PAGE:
Wednesday, March 05, 2008

TRAVEL: Skiing in Georgia: Bakuriani and Gudauri - Europe’s best kept secret

By Tamar Khurtsia

Georgian Business Week, March 3: While world’s various ski slopes are already running on snow and ice, local and foreign holidaymakers keep flocking to Georgia’s Gudauri and Bakuriani resorts. It takes about two hours to reach either from the capital, Tbilisi.
In January, when the season was in full swing, 9,000 tourists visited the two resorts combined, meaning that Bakuriani saw 40% more visitors than at that time last year and Gudauri saw 30% more, according to the Department of Statistics. Sopho Mdinaradze, 23, an amateur skier, says Gudauri and Bakuriani “are paradise” for ski-lovers. “Last weekend the weather was excellent and all three chairlifts worked in Gudauri. It was great!”

Gudauri on March 4, 2008 by Dato Rostomashvili

Gudauri in the Greater Caucasus and Bakuriani in the Lesser Caucasus are valuable resorts for Georgia’s tourism industry. During Soviet times Bakuriani was a very popular winter destination, hosting Soviet competitions. Situated 29 km from Borjomi on the northern slope of the Trialeti Range, Bakuriani is 1,700-2,000 metres above sea level. Here a blanket of snow covers the slopes for 4-5 months. However, the resort remains attractive in summer as well, due to its wonderful nature and curative climate. Doctors treating tuberculosis and lung disease sufferers frequently advise them to holiday in Bakuriani, as it is covered with coniferous trees, particularly spruce. “Often it [Bakuriani] gives a better effect than costly medicines,” says therapeutist Tamar Badridze.
Since the collapse of the Soviet Union Gudauri has also emerged to compete with Bakuriani. It is located in the Stepantsminda District, along the Georgian Military Highway near the Cross Pass, 2,196 metres above sea level. For experienced skiers Gudauri provides slalom, giant slalom, super g, speed skiing and heliskiing - one of its most impressive offerings.
Presently both Bakurani and Gudauri are rapidly developing sites with mushrooming lifts and hotels. In Gudauri the first, lower lift station is 1,990 metres above sea level and the top station, called Kudebi (“Tails”) is at 3,007 metres. At Bakuriani, the highest point used for skiing is Mount Kokhta (“Smart”), around 2,200 metres above sea level. Eleven ski runs are currently in use in Bakuriani, together with ropeways, ski-jumps, ski-tracks, cross-country skiing courses, horse-riding facilities and snowmobiles. An average price for renting skis is 5 GEL per hour.
“Gudauri and Bakuriani are terrific, but foreign people have little or no information about them, compared to European resorts,” Sopho says. Statistics appear to confirm this. This year, the Department of Statistics says, only 3% of visitors to Bakuriani came from outside Georgia. 28% of these were Russian, 24% Latvian, another 24% Armenian, 18% from Great Britain and 6% came from Ukraine. “We try to attract foreign tourists to Bakuriani and Gudauri and are developing a promotional campaign. As a result we had many tourists from Great Britain this year,” commented Beka Jakheli, the head of Tourism Department.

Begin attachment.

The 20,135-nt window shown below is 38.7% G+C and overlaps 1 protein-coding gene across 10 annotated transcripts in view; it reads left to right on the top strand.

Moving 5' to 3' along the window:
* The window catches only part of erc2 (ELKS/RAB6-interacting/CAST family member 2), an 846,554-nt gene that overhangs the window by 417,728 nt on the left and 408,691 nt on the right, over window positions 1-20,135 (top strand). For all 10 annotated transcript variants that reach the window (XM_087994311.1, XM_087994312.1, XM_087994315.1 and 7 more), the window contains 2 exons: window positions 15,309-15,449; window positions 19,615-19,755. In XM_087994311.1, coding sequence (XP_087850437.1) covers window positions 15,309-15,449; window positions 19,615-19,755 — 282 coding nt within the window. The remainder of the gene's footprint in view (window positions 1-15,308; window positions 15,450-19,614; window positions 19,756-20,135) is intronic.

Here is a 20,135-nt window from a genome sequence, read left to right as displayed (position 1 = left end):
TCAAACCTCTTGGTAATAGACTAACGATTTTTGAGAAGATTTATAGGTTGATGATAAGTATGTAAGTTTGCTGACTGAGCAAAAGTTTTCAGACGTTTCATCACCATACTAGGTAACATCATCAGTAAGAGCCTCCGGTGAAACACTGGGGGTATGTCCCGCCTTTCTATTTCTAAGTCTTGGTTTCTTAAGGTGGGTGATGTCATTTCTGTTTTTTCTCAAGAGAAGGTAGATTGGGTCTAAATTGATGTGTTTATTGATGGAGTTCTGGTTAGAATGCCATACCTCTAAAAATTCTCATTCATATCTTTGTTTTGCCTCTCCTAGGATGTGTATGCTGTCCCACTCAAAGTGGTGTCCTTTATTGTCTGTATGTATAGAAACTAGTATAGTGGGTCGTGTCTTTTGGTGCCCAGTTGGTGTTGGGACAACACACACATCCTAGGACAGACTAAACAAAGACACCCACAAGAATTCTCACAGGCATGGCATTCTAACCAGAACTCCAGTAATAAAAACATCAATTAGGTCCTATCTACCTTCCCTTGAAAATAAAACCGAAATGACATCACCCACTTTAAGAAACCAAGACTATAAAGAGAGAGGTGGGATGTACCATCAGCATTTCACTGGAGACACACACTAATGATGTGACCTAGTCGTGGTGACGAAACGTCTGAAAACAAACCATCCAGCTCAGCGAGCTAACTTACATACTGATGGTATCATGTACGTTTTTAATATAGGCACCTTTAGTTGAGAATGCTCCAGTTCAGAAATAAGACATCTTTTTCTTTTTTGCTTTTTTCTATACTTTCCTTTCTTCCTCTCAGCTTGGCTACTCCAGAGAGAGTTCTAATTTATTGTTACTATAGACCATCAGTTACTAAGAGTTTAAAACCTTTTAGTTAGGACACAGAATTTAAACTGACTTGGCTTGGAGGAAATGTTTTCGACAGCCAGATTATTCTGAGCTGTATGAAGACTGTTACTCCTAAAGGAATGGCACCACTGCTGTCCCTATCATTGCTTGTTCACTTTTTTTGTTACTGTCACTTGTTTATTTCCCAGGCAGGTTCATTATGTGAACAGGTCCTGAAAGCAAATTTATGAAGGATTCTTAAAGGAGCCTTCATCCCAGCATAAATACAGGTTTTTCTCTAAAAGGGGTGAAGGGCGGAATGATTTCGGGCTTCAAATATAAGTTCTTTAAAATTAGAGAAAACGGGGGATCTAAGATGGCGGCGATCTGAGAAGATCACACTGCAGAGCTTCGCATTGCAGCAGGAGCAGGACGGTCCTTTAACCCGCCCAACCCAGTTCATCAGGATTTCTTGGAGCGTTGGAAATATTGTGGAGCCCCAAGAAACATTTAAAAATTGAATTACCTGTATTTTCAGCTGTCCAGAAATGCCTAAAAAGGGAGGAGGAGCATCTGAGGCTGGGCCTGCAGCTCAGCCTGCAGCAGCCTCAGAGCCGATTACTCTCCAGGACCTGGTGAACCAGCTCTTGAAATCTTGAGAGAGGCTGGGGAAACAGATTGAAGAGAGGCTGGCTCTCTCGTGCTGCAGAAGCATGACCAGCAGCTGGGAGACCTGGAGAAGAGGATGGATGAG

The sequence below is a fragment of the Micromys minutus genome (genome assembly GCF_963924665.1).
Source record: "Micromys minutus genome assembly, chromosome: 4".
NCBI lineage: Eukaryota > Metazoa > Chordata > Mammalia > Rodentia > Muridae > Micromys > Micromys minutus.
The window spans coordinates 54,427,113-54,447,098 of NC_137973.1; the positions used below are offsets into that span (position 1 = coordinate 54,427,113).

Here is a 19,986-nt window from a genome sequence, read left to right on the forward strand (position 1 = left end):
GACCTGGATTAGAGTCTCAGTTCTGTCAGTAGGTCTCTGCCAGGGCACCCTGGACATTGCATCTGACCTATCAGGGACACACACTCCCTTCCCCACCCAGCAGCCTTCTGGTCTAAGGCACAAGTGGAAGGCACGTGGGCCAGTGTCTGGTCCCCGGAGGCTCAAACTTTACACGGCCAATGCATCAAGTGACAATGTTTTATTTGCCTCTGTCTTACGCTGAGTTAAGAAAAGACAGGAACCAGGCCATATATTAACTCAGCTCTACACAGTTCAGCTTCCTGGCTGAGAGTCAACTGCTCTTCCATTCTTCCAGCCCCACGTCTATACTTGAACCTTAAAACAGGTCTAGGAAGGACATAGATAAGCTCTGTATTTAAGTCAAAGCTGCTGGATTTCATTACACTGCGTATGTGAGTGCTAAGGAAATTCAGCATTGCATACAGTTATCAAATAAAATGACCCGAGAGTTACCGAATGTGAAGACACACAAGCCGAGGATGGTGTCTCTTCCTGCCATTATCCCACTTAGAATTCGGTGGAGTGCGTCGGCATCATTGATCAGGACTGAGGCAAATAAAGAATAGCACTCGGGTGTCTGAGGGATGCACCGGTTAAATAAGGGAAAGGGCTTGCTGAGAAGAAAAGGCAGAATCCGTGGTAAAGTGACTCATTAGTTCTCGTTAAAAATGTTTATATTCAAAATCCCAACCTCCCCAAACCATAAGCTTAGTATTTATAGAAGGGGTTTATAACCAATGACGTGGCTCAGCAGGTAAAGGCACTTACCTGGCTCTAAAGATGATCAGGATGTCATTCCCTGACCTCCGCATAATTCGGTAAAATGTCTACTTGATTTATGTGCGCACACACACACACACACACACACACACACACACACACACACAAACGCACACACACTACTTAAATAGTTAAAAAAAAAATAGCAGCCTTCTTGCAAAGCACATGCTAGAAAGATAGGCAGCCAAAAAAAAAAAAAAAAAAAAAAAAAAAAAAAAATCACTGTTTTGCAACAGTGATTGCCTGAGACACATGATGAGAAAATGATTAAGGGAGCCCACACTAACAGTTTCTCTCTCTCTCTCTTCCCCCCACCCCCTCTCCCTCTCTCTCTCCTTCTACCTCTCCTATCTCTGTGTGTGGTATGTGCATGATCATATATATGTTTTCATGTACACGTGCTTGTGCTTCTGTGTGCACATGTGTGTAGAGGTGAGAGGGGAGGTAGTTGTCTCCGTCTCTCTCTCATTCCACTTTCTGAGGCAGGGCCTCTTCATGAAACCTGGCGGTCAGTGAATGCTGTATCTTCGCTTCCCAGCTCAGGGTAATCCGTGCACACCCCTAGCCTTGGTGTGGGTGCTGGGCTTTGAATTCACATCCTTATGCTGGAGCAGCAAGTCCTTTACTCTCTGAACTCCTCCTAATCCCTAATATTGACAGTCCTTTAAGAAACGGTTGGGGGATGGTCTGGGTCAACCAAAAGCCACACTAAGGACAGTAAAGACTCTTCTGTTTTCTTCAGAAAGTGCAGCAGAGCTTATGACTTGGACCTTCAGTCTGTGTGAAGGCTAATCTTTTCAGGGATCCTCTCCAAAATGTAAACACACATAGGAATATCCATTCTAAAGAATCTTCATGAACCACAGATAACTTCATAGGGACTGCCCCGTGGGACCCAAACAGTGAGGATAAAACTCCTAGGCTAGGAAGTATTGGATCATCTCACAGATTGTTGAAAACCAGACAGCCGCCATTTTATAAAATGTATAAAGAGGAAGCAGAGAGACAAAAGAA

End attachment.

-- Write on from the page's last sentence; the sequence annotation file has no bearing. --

The statistics show another interesting tendency. The overwhelming majority of holidaymakers - 97% - organised their stay at Bakuriani or Gudauri on their own. Only 3% asked for help from travel agencies. This choice, they explain, gains them more affordable prices and more importantly, more assurance of finding a proper place to stay. “Last year my friends and I reserved rooms through a Tbilisi-based travel agency and you know what happened? - When we arrived we found the hotel closed. It was only due to open two days later. It was New Year’s Eve and we were just lucky enough to find a home on our own. No hotel room was available,” Nino, 29, complained. But the mix-up led Nino and her companions to pay less for their cheery time in the resort since prices in Bakuriani start from 90 USD for a hotel room, while at family hotels one can find a bedroom for 30 GEL.
However, Nino then had to undergo the discomfort of “handling the travel agency guys” to claim her money back. “I will never trust travel agencies, at least until I forget this incident,” she says. But concerning conditions in the resort, she notes “things are getting better. Every year things are improving in Bakuriani but still there are no entertainment centres, clubs, bars, cafes, fast food outlets and others.” Most visitors seem to agree with her. A survey conducted by the Tourism Department suggests that 55% of the tourists want to see improved fast food service and quality. 17% want better infrastructure and apartments.
“The survey showed many aspects to which we have to pay particular attention for next season. We believe Georgia’s winter resorts will meet European standards and attract more foreigners,” Jakheli says.

Skiing in the Caucasus / View as slideshow >>>


Flights said...

Wow, skiing in Gudauri resort! it is very exciting. I want to be there before dying. And yes, nice pic.

dining tables said...

When I was learning skiing, I always visit that place. I find it so amazing. It is a good place to practice and learn skiing moves. I love that place.